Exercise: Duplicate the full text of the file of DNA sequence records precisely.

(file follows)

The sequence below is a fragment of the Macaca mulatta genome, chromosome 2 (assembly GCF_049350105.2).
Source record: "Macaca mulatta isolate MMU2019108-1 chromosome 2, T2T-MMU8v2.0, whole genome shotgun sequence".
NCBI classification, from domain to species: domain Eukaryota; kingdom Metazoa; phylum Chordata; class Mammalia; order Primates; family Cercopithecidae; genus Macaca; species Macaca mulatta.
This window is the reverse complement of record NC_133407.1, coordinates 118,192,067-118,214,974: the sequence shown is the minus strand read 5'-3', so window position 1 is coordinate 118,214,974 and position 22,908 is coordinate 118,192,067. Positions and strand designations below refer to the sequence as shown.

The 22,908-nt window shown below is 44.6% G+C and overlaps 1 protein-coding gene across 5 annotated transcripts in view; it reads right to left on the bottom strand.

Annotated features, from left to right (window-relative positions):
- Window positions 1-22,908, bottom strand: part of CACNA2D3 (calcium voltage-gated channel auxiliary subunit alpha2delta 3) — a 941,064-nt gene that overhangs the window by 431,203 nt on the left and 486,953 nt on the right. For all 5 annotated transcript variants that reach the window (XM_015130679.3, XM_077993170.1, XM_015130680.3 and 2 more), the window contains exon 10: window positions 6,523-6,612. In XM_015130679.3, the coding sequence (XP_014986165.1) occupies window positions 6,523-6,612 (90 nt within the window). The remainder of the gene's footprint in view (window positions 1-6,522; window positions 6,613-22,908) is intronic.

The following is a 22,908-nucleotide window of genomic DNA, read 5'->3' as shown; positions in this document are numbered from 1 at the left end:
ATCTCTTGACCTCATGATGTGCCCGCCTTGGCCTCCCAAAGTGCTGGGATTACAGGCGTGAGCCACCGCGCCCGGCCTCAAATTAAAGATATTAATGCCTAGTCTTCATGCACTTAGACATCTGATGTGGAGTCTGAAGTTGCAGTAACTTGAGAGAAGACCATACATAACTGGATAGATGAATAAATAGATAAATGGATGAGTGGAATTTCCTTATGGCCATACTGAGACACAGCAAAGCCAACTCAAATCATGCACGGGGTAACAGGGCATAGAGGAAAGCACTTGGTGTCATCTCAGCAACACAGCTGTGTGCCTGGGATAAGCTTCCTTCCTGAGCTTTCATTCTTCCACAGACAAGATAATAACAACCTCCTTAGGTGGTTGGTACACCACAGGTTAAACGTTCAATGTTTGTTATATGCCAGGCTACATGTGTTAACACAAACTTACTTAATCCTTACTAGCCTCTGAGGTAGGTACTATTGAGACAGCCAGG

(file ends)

The sequence below is a fragment of the Macaca mulatta genome, chromosome 2 (assembly GCF_049350105.2).
Source record: "Macaca mulatta isolate MMU2019108-1 chromosome 2, T2T-MMU8v2.0, whole genome shotgun sequence".
NCBI classification, from domain to species: domain Eukaryota; kingdom Metazoa; phylum Chordata; class Mammalia; order Primates; family Cercopithecidae; genus Macaca; species Macaca mulatta.
This window is the reverse complement of record NC_133407.1, coordinates 118,192,067-118,214,974: the sequence shown is the minus strand read 5'-3', so window position 1 is coordinate 118,214,974 and position 22,908 is coordinate 118,192,067. Positions and strand designations below refer to the sequence as shown.

The 22,908-nt window shown below is 44.6% G+C and overlaps 1 protein-coding gene across 5 annotated transcripts in view; it reads right to left on the bottom strand.

Annotated features, from left to right (window-relative positions):
- Window positions 1-22,908, bottom strand: part of CACNA2D3 (calcium voltage-gated channel auxiliary subunit alpha2delta 3) — a 941,064-nt gene that overhangs the window by 431,203 nt on the left and 486,953 nt on the right. For all 5 annotated transcript variants that reach the window (XM_015130679.3, XM_077993170.1, XM_015130680.3 and 2 more), the window contains exon 10: window positions 6,523-6,612. In XM_015130679.3, the coding sequence (XP_014986165.1) occupies window positions 6,523-6,612 (90 nt within the window). The remainder of the gene's footprint in view (window positions 1-6,522; window positions 6,613-22,908) is intronic.

The following is a 22,908-nucleotide window of genomic DNA, read 5'->3' as shown; positions in this document are numbered from 1 at the left end:
ATCTCTTGACCTCATGATGTGCCCGCCTTGGCCTCCCAAAGTGCTGGGATTACAGGCGTGAGCCACCGCGCCCGGCCTCAAATTAAAGATATTAATGCCTAGTCTTCATGCACTTAGACATCTGATGTGGAGTCTGAAGTTGCAGTAACTTGAGAGAAGACCATACATAACTGGATAGATGAATAAATAGATAAATGGATGAGTGGAATTTCCTTATGGCCATACTGAGACACAGCAAAGCCAACTCAAATCATGCACGGGGTAACAGGGCATAGAGGAAAGCACTTGGTGTCATCTCAGCAACACAGCTGTGTGCCTGGGATAAGCTTCCTTCCTGAGCTTTCATTCTTCCACAGACAAGATAATAACAACCTCCTTAGGTGGTTGGTACACCACAGGTTAAACGTTCAATGTTTGTTATATGCCAGGCTACATGTGTTAACACAAACTTACTTAATCCTTACTAGCCTCTGAGGTAGGTACTATTGAGACAGCCAGG